The International Space Station seen from space shuttle Atlantis in 2011. Photo: NASA
In an interview Monday, Russian cosmonaut Anton Shkaplerov reported bacteria had been found on the outside of the International Space Station (ISS) — and it hadn't been there when the ISS modules launched. Instead, the microorganisms swabbed from the cracks and crevices of the space station had come from outer space, he said.
But, but, but: The details of the analysis are so far thin. And, in a previous mission, bacteria from Earth made it to the space station via a tablet, supporting the possibility of contamination this time, too. Recent research also seems to indicate microbes can get kicked high above Earth in space dust and by other space weather events, which offers another very plausible reason for how bacteria wound up on the ISS hull.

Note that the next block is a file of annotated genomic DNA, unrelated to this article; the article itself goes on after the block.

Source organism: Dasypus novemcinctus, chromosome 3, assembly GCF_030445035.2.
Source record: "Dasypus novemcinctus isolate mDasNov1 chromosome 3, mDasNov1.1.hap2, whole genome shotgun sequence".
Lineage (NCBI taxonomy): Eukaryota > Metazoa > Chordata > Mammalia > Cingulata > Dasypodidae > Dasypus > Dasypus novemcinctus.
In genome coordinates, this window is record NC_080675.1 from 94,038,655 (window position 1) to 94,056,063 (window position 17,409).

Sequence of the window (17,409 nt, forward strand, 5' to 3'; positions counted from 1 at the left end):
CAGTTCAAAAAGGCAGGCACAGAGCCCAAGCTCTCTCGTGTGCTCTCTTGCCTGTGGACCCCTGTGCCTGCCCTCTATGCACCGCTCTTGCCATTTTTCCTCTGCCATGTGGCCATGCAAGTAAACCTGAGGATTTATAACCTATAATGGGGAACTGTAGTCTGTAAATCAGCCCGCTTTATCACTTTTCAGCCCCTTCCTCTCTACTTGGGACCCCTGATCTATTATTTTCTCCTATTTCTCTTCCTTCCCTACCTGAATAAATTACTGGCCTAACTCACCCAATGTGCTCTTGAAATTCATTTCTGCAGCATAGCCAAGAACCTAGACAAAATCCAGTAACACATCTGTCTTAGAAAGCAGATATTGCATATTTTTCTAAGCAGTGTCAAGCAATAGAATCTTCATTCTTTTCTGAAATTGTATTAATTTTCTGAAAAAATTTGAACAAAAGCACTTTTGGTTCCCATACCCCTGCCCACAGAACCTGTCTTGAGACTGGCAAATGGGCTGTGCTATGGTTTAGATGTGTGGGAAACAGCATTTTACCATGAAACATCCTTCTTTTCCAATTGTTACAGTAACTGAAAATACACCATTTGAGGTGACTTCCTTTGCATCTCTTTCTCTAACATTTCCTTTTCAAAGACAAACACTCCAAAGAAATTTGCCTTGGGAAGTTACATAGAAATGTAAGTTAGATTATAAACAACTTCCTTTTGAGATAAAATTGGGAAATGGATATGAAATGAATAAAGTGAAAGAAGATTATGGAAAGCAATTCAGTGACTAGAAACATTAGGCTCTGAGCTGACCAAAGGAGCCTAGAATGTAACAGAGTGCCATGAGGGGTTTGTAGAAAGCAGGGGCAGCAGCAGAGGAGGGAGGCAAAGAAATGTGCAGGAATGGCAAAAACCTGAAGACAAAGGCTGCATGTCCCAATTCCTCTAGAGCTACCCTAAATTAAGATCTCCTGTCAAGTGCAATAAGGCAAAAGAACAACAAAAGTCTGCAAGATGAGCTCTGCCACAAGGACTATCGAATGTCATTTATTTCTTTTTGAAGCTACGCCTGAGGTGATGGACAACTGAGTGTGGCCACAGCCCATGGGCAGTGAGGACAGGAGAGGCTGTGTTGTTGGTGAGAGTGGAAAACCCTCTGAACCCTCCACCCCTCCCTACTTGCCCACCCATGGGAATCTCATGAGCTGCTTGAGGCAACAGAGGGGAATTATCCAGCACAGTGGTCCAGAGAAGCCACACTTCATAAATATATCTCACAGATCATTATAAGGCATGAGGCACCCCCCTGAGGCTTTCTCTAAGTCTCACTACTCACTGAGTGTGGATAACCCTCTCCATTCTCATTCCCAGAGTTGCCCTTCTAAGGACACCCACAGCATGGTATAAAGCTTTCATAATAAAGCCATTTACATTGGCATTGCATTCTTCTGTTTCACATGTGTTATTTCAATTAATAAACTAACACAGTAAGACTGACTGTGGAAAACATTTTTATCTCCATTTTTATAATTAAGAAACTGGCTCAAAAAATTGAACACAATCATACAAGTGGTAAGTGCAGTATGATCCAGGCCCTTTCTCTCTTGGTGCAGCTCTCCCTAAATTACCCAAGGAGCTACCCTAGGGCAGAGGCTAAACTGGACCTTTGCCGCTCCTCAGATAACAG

The bottom line: The bacteria probably came from Earth itself. "Microbes are still partying at 9 miles up and have been found as high as 47 miles above the surface," Mary Griggs wrote in Popular Science.